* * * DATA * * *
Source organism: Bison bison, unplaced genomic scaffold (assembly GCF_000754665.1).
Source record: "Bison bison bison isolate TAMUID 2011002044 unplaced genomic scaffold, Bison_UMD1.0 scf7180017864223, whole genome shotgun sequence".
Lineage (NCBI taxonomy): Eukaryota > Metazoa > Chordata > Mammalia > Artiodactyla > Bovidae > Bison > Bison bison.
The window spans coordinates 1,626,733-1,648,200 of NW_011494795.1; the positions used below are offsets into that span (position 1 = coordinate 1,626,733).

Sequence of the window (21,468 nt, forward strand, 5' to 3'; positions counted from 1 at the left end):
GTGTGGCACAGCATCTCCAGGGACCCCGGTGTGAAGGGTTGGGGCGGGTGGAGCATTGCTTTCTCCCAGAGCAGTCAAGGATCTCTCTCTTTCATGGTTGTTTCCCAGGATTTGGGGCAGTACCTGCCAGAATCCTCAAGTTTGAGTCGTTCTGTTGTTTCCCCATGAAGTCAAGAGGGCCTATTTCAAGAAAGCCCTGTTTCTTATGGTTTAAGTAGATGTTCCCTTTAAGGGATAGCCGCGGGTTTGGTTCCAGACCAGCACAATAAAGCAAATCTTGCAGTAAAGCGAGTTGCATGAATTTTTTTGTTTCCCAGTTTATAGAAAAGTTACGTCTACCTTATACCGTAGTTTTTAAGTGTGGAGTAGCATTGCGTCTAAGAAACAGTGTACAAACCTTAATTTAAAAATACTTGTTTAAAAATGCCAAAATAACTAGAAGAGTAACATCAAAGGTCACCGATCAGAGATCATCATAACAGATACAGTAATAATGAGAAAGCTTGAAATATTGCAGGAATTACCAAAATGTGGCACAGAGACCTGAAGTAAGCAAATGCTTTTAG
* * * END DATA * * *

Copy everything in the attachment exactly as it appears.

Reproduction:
Source organism: Bison bison, unplaced genomic scaffold (assembly GCF_000754665.1).
Source record: "Bison bison bison isolate TAMUID 2011002044 unplaced genomic scaffold, Bison_UMD1.0 scf7180017864223, whole genome shotgun sequence".
Lineage (NCBI taxonomy): Eukaryota > Metazoa > Chordata > Mammalia > Artiodactyla > Bovidae > Bison > Bison bison.
The window spans coordinates 1,626,733-1,648,200 of NW_011494795.1; the positions used below are offsets into that span (position 1 = coordinate 1,626,733).

Sequence of the window (21,468 nt, forward strand, 5' to 3'; positions counted from 1 at the left end):
GTGTGGCACAGCATCTCCAGGGACCCCGGTGTGAAGGGTTGGGGCGGGTGGAGCATTGCTTTCTCCCAGAGCAGTCAAGGATCTCTCTCTTTCATGGTTGTTTCCCAGGATTTGGGGCAGTACCTGCCAGAATCCTCAAGTTTGAGTCGTTCTGTTGTTTCCCCATGAAGTCAAGAGGGCCTATTTCAAGAAAGCCCTGTTTCTTATGGTTTAAGTAGATGTTCCCTTTAAGGGATAGCCGCGGGTTTGGTTCCAGACCAGCACAATAAAGCAAATCTTGCAGTAAAGCGAGTTGCATGAATTTTTTTGTTTCCCAGTTTATAGAAAAGTTACGTCTACCTTATACCGTAGTTTTTAAGTGTGGAGTAGCATTGCGTCTAAGAAACAGTGTACAAACCTTAATTTAAAAATACTTGTTTAAAAATGCCAAAATAACTAGAAGAGTAACATCAAAGGTCACCGATCAGAGATCATCATAACAGATACAGTAATAATGAGAAAGCTTGAAATATTGCAGGAATTACCAAAATGTGGCACAGAGACCTGAAGTAAGCAAATGCTTTTAG